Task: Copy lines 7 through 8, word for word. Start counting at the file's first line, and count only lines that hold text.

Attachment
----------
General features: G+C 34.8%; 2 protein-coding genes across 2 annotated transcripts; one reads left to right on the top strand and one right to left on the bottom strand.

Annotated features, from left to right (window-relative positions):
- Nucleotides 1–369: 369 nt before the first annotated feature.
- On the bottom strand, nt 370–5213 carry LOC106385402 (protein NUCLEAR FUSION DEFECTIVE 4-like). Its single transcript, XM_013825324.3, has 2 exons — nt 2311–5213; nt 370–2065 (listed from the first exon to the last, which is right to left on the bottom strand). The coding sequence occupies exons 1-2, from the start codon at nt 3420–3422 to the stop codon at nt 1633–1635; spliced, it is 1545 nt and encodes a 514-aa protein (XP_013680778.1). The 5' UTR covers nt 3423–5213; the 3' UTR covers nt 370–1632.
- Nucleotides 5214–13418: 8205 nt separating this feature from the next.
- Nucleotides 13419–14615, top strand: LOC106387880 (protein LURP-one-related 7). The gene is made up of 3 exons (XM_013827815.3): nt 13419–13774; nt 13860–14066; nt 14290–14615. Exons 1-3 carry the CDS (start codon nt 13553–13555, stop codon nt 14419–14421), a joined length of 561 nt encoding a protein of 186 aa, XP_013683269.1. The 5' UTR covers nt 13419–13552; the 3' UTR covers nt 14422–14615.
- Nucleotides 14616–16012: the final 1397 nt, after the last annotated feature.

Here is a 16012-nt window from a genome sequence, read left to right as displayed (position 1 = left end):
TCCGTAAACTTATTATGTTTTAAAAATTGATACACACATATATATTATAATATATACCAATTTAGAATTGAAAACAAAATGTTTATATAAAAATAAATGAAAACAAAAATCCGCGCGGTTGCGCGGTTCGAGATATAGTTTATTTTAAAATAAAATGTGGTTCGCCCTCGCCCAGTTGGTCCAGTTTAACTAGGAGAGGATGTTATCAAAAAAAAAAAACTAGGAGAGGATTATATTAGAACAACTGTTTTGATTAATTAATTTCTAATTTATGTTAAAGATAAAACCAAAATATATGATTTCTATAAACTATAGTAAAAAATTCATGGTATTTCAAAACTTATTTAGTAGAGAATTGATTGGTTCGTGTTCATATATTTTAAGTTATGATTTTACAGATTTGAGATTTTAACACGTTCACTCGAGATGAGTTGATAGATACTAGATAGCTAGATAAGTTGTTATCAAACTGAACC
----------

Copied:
- Nucleotides 14616–16012: the final 1397 nt, after the last annotated feature.

Here is a 16012-nt window from a genome sequence, read left to right as displayed (position 1 = left end):